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Assessment of Unmanned Aerial Vehicles Imagery for Quantitative Monitoring of Wheat Crop in Small Plots

View Article: PubMed Central

ABSTRACT

This paper outlines how light Unmanned Aerial Vehicles (UAV) can be used in remote sensing for precision farming. It focuses on the combination of simple digital photographic cameras with spectral filters, designed to provide multispectral images in the visible and near-infrared domains. In 2005, these instruments were fitted to powered glider and parachute, and flown at six dates staggered over the crop season. We monitored ten varieties of wheat, grown in trial micro-plots in the South-West of France. For each date, we acquired multiple views in four spectral bands corresponding to blue, green, red, and near-infrared. We then performed accurate corrections of image vignetting, geometric distortions, and radiometric bidirectional effects. Afterwards, we derived for each experimental micro-plot several vegetation indexes relevant for vegetation analyses. Finally, we sought relationships between these indexes and field-measured biophysical parameters, both generic and date-specific. Therefore, we established a robust and stable generic relationship between, in one hand, leaf area index and NDVI and, in the other hand, nitrogen uptake and GNDVI. Due to a high amount of noise in the data, it was not possible to obtain a more accurate model for each date independently. A validation protocol showed that we could expect a precision level of 15% in the biophysical parameters estimation while using these relationships.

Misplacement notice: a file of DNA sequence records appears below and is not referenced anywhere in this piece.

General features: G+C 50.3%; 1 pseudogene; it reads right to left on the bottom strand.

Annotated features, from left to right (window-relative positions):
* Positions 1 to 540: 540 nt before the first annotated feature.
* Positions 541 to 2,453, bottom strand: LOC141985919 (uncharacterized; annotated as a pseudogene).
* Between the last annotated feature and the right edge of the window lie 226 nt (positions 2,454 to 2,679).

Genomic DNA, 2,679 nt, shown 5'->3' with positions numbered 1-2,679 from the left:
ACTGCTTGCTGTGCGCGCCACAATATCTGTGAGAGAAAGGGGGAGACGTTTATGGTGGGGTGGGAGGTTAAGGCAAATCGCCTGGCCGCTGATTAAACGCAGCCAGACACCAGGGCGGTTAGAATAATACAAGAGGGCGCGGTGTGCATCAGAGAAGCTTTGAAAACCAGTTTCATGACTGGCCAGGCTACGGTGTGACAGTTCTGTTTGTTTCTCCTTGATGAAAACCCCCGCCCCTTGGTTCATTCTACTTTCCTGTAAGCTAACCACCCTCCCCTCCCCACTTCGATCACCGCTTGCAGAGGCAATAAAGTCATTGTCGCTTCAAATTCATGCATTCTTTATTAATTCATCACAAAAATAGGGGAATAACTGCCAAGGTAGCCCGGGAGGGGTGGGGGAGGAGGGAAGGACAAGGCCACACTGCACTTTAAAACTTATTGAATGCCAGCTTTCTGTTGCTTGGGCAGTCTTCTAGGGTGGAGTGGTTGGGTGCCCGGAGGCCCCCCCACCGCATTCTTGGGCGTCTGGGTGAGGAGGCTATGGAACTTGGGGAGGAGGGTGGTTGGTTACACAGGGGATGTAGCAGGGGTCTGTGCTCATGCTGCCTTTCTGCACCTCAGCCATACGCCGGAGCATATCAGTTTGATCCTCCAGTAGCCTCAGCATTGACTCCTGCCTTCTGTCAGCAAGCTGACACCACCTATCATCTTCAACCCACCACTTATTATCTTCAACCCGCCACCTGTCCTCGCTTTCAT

No MeSH data available.


Zoom in the biophysical parameters maps on April, the 14th, over atypical plots at the bottom left-hand size corner of the trial showing very high QN and LAI values.
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f15-sensors-08-03557: Zoom in the biophysical parameters maps on April, the 14th, over atypical plots at the bottom left-hand size corner of the trial showing very high QN and LAI values.

Mentions: Such maps can help analyzing the different wheat varieties response to the same environment, under different fertilizing conditions. It can also provide information about the soil resources prior to the crop, especially at early stages of wheat growth. For instance, on the 14th of April, a square patch of very high values appears on the bottom left-hand side corner (plot number from left to right and bottom-up: 0101, 0102, 0103, 0201, 0202, and 0203) of both LAI and QN maps (Figure 13, Figure 14, and Figure 15). This is not an artefact due to the image pre-processing, as it is explained by field factors: this part of the trial was inadvertently placed on an area that was managed as bare soil for over a year ending in October 2003. Therefore, it had a much higher level of soil nitrogen availability. This is also in good agreement with the plant sampling data in the fields (Table 7). This heterogeneity vanished as the growing season moved on and with subsequent fertilizer applications, as the surrounding area corresponded to the non-limited treatment for nitrogen.